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A Chicago plastic surgeon is being sued by a former patient after allegedly posting before-and-after pictures of the woman's nasal reconstruction surgery on his website and labeling them "cocaine nose."
Sabrina Kopp claims that when she underwent facial surgery in 2004, her plastic surgeon Dr. Robert Walton took photographs of her face with the understanding that they would be part of her secure medical records, reports the Chicago Tribune. However, when the doctor opened a new clinic in 2013, the images of her procedure were posted on the clinic's website as an example of "cocaine nose."
What is "cocaine nose" and what laws might the doctor have broken by posting the pictures on his website?
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According to Walton's website, his clinic offers surgical treatment for the effects of chronic cocaine usage, which he refers to as "cocaine nose." These effects include perforations in the septum, loss of cartilage, scarring and eventual collapse of the nose.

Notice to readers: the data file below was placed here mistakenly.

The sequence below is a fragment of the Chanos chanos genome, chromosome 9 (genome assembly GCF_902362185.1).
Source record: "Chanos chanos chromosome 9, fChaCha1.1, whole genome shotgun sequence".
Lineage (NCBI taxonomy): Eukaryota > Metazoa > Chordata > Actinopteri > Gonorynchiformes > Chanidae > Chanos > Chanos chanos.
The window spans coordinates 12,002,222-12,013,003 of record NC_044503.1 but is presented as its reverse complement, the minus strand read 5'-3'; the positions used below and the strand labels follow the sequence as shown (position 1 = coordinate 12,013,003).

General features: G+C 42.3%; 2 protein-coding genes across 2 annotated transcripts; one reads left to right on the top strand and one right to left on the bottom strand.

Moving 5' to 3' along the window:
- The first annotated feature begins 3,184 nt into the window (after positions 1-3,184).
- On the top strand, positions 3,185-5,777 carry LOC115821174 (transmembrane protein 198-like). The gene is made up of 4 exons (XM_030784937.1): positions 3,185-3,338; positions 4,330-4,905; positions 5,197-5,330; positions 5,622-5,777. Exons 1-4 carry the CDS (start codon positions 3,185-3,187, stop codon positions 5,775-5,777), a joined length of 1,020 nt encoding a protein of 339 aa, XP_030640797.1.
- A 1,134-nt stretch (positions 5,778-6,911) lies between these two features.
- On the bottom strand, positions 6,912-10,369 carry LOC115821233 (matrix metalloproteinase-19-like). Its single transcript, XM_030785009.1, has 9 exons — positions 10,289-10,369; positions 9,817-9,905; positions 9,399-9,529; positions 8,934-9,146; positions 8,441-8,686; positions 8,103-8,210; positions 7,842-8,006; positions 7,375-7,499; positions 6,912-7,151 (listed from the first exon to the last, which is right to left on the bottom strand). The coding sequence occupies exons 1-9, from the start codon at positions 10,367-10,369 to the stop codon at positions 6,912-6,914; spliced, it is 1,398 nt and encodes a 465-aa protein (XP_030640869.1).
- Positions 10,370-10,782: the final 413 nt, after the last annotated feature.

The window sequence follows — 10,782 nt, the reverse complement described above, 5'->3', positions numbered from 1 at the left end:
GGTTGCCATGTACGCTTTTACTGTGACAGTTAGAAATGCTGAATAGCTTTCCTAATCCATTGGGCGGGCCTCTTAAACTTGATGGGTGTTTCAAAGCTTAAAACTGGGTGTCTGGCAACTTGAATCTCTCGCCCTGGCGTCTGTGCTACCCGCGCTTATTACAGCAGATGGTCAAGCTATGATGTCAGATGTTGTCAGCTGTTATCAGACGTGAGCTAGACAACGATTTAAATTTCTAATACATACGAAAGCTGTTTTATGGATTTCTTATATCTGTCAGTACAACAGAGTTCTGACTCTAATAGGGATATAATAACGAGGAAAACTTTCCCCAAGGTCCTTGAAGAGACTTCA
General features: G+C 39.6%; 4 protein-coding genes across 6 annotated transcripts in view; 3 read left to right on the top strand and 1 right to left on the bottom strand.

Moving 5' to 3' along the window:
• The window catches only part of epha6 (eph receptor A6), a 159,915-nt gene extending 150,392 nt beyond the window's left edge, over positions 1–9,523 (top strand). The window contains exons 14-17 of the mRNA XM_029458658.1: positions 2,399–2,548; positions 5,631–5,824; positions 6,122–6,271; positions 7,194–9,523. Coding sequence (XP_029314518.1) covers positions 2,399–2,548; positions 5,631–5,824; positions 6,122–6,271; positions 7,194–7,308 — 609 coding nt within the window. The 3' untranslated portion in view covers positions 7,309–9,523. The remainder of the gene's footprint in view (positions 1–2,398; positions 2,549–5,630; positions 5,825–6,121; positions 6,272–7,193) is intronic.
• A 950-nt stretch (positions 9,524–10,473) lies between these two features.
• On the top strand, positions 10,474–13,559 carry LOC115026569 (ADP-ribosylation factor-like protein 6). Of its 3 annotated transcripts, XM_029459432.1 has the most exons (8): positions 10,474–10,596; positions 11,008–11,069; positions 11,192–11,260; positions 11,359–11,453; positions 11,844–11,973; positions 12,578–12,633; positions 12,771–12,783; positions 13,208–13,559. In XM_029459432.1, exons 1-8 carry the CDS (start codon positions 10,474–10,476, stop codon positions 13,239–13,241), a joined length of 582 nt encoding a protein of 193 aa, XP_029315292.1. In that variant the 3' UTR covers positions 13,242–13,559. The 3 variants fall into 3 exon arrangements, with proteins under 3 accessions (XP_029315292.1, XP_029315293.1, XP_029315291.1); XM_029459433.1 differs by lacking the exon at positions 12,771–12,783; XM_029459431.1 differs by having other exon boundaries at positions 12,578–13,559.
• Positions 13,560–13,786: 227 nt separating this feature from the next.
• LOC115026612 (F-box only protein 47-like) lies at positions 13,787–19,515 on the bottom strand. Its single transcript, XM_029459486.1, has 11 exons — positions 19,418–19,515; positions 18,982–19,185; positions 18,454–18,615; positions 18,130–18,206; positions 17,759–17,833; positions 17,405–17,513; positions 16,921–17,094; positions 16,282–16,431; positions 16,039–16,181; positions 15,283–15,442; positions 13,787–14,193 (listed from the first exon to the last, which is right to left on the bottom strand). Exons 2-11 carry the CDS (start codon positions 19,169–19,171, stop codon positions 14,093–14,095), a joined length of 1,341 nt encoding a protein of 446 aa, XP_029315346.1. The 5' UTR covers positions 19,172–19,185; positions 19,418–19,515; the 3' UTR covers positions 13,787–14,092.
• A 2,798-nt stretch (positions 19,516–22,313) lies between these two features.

Pictures of Kropp's face, which have since been removed from the website, were allegedly used as examples of both "cocaine nose" and the results of Dr. Walton's treatment of the condition.
Health Insurance Portability and Accountability Act of 1996
Under federal rules established by the Health Insurance Portability and Accountability Act of 1996 (HIPAA), an individual's medical records are confidential. Health care providers may not share personally identifiable medical information without a patient's consent.
Kropp's lawsuit claims that Walton failed to get her consent to use her pictures on his website. According to the suit, the pictures of her face posted on the website caused her "great harm" and that Walton should have known that publication of the photos would cause her to become "distressed, shamed, and embarrassed."
Breach of Confidentiality
The lawsuit also alleges that posting the photos was a breach of doctor-patient confidentiality. Generally, a physician's duty of confidentiality requires that communications between doctor and patient, medical records, and any conclusions the doctor reaches from examining the patient are confidential.
Disclosure of confidential information without the patient's consent is a breach of this duty of confidentiality.
In addition to Dr. Walton, Kropp's lawsuit also named the Walton's former employer, the University of Chicago Medical Center as well as the company who developed the clinic's website as defendants.